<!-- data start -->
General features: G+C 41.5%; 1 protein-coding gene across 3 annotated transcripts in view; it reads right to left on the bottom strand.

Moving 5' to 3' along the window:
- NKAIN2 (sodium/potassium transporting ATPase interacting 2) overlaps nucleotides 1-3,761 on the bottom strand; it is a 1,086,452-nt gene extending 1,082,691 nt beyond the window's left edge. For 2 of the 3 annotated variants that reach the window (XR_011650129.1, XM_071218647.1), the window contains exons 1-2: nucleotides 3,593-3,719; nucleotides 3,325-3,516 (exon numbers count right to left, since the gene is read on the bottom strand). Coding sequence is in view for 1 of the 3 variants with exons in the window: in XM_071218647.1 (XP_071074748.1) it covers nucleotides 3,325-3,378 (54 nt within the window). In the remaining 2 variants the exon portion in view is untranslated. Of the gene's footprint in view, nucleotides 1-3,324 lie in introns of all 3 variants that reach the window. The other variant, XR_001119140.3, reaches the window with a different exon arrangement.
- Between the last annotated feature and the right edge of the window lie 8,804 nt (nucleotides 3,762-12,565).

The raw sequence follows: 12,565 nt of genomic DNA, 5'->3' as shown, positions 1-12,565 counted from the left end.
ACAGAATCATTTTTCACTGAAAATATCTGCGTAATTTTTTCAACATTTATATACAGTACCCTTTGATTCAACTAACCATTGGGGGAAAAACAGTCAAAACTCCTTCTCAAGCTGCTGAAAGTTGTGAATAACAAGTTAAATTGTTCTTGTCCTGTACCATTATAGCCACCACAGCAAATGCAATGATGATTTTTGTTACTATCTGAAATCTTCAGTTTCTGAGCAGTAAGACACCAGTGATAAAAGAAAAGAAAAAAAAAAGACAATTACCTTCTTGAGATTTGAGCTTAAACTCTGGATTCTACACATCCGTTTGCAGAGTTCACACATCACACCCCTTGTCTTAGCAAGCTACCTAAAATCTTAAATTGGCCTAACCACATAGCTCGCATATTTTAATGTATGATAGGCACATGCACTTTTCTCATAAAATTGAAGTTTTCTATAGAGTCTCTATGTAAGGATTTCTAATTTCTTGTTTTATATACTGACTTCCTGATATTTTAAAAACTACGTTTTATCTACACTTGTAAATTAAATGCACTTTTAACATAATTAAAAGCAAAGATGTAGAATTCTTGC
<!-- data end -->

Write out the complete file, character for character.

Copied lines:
General features: G+C 41.5%; 1 protein-coding gene across 3 annotated transcripts in view; it reads right to left on the bottom strand.

Moving 5' to 3' along the window:
- NKAIN2 (sodium/potassium transporting ATPase interacting 2) overlaps nucleotides 1-3,761 on the bottom strand; it is a 1,086,452-nt gene extending 1,082,691 nt beyond the window's left edge. For 2 of the 3 annotated variants that reach the window (XR_011650129.1, XM_071218647.1), the window contains exons 1-2: nucleotides 3,593-3,719; nucleotides 3,325-3,516 (exon numbers count right to left, since the gene is read on the bottom strand). Coding sequence is in view for 1 of the 3 variants with exons in the window: in XM_071218647.1 (XP_071074748.1) it covers nucleotides 3,325-3,378 (54 nt within the window). In the remaining 2 variants the exon portion in view is untranslated. Of the gene's footprint in view, nucleotides 1-3,324 lie in introns of all 3 variants that reach the window. The other variant, XR_001119140.3, reaches the window with a different exon arrangement.
- Between the last annotated feature and the right edge of the window lie 8,804 nt (nucleotides 3,762-12,565).

The raw sequence follows: 12,565 nt of genomic DNA, 5'->3' as shown, positions 1-12,565 counted from the left end.
ACAGAATCATTTTTCACTGAAAATATCTGCGTAATTTTTTCAACATTTATATACAGTACCCTTTGATTCAACTAACCATTGGGGGAAAAACAGTCAAAACTCCTTCTCAAGCTGCTGAAAGTTGTGAATAACAAGTTAAATTGTTCTTGTCCTGTACCATTATAGCCACCACAGCAAATGCAATGATGATTTTTGTTACTATCTGAAATCTTCAGTTTCTGAGCAGTAAGACACCAGTGATAAAAGAAAAGAAAAAAAAAAGACAATTACCTTCTTGAGATTTGAGCTTAAACTCTGGATTCTACACATCCGTTTGCAGAGTTCACACATCACACCCCTTGTCTTAGCAAGCTACCTAAAATCTTAAATTGGCCTAACCACATAGCTCGCATATTTTAATGTATGATAGGCACATGCACTTTTCTCATAAAATTGAAGTTTTCTATAGAGTCTCTATGTAAGGATTTCTAATTTCTTGTTTTATATACTGACTTCCTGATATTTTAAAAACTACGTTTTATCTACACTTGTAAATTAAATGCACTTTTAACATAATTAAAAGCAAAGATGTAGAATTCTTGC